Dave adds, “the business has helped me realize that some ideas aren’t hard to get off the ground and I think that everyone should try to launch an idea. I was having breakfast with a friend the other day. She works at a big company but she wants to be a florist. Her dream feels very far away for her – she’s not going to leave her high-paying corporate job to sell flowers. But I can’t help myself from trying to talk her into it and find ways to make it work. I’m like, ‘Just do it! Try it on the weekends! Go to farmer’s markets!”
The reputation of entrepreneurship is that it’s big and difficult and scary. But it’s 2017 and the world is flat. Technology allows us to find our customers anywhere. The opportunity to start a business, have proper accounting, pay taxes, it’s all available online. Everybody who has an idea should try it. We’re running out of excuses not to give things a shot. Put $1000 on a credit card and see if it works.”
What would you tell a younger version of yourself?
Brett: “Go, ready, set. For me, all hours of the day, I’ve got pads of paper around me… there’s an idea, that’s an idea. Where do you begin? You’ve got to narrow it down and choose one to put your effort into. Go, Ready, Set instead of Ready, Set, Go. You can’t wait until something is perfect to launch. You’ve just got to do the best you can with the idea in that moment. Put it out there, and then toy with it as you go. Deliberation kills a lot of ideas before they even begin. Just go.”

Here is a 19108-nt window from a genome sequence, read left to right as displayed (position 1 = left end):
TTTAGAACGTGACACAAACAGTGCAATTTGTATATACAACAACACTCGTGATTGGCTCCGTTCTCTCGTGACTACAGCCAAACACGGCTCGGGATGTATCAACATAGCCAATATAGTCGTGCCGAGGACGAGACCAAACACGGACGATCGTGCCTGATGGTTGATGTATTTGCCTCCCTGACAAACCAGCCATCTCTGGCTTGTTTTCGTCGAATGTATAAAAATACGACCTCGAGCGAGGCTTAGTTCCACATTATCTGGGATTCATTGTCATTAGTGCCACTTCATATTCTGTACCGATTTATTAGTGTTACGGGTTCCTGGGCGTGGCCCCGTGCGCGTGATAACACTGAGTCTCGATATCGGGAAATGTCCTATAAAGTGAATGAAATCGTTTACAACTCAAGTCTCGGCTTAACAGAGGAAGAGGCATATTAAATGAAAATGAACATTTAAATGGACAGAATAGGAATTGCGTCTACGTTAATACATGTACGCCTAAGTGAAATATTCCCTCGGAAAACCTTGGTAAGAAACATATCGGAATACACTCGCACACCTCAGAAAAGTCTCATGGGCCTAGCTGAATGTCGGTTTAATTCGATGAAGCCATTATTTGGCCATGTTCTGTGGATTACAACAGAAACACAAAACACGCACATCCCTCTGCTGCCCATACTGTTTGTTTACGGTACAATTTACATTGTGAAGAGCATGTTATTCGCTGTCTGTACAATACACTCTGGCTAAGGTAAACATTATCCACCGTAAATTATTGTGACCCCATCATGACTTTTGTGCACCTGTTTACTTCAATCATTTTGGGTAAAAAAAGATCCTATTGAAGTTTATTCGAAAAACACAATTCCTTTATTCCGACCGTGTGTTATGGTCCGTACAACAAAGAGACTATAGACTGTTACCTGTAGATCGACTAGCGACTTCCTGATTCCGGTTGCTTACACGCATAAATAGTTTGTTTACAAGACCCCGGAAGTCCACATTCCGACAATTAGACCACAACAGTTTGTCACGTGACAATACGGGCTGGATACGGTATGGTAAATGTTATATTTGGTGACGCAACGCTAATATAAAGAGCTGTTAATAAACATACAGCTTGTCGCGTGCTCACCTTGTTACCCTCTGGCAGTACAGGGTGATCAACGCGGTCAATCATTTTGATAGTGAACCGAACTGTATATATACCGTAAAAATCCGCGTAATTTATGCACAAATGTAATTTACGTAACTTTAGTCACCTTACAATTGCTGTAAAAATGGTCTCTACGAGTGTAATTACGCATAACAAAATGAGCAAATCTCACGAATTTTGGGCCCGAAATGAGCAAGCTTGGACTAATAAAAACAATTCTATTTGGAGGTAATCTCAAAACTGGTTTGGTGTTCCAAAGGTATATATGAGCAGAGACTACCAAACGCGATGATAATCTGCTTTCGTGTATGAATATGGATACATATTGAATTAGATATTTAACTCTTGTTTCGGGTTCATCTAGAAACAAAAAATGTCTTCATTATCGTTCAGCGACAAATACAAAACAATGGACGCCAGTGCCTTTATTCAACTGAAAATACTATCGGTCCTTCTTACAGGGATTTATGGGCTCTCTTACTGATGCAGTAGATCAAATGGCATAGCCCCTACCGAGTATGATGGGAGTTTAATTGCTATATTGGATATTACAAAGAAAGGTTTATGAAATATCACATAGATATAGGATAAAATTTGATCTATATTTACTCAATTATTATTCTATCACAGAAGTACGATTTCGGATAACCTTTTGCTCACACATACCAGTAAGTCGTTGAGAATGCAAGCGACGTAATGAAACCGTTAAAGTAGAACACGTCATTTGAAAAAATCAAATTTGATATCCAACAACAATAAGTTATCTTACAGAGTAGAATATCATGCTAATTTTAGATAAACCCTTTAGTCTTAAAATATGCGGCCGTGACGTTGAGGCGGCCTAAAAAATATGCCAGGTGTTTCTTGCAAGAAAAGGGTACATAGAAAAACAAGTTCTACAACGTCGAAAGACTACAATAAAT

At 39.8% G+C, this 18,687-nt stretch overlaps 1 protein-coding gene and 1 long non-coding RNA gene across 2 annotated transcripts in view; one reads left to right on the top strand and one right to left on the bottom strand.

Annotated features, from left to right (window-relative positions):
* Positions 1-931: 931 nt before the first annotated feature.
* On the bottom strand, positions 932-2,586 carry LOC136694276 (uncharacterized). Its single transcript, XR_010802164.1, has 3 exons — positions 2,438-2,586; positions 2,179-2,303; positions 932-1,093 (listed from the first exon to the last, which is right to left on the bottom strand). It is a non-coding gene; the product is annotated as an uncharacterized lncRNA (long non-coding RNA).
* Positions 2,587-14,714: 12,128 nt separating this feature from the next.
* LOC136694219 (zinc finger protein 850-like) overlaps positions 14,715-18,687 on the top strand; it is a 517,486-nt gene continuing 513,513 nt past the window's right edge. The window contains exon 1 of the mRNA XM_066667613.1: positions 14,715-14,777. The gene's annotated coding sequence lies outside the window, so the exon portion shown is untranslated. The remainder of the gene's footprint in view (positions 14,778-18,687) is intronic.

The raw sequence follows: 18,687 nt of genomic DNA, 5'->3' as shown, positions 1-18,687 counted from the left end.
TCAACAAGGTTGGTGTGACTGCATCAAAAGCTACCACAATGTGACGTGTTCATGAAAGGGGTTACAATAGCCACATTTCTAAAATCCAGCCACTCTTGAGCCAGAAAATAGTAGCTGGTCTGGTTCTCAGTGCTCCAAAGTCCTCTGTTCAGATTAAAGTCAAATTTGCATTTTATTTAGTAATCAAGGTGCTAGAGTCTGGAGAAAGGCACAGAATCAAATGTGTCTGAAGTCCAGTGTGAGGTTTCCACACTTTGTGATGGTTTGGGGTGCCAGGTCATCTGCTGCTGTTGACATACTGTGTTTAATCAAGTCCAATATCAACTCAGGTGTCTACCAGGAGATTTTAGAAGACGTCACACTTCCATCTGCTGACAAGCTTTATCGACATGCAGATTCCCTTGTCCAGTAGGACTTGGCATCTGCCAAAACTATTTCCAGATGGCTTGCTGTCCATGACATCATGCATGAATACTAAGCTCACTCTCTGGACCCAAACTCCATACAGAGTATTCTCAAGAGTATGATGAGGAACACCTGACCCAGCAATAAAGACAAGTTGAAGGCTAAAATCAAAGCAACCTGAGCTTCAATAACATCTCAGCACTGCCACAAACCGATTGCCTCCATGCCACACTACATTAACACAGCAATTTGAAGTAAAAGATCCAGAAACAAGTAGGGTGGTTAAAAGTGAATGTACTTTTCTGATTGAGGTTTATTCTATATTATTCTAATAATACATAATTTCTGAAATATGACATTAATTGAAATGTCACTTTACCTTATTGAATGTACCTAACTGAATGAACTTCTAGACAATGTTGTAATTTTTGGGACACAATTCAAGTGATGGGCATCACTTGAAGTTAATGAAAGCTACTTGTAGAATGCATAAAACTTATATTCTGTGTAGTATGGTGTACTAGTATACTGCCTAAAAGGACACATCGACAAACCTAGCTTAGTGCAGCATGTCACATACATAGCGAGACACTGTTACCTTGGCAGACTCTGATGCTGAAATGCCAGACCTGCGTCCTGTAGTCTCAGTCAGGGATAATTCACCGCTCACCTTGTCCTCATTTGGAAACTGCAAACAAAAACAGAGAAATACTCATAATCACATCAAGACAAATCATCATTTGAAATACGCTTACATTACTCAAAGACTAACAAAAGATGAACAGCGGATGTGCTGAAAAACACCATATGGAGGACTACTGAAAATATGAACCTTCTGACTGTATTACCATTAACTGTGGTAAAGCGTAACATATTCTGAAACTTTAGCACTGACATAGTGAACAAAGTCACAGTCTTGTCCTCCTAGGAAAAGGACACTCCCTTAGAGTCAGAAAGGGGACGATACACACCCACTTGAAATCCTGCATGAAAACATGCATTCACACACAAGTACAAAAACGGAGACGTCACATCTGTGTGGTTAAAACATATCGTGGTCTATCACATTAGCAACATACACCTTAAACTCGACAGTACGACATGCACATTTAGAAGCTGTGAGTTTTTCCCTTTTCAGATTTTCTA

Dave: “I’ve been in sales my entire career. I had an entry level sales job out of college and I remember being terrified of business. Terrified! I remember thinking people who wore a suit to work everyday, who made more money than I did, were better than me, or they were scary and intimidating. I thought that they knew things about the world that I didn’t know or couldn’t learn. I think everybody feels that way at some point, especially when you’re starting out. Business is a very unnatural thing to do until you start doing it. Like drinking coffee. It tastes terrible until you get used to it. No offense to Sam or James, your coffee is very good.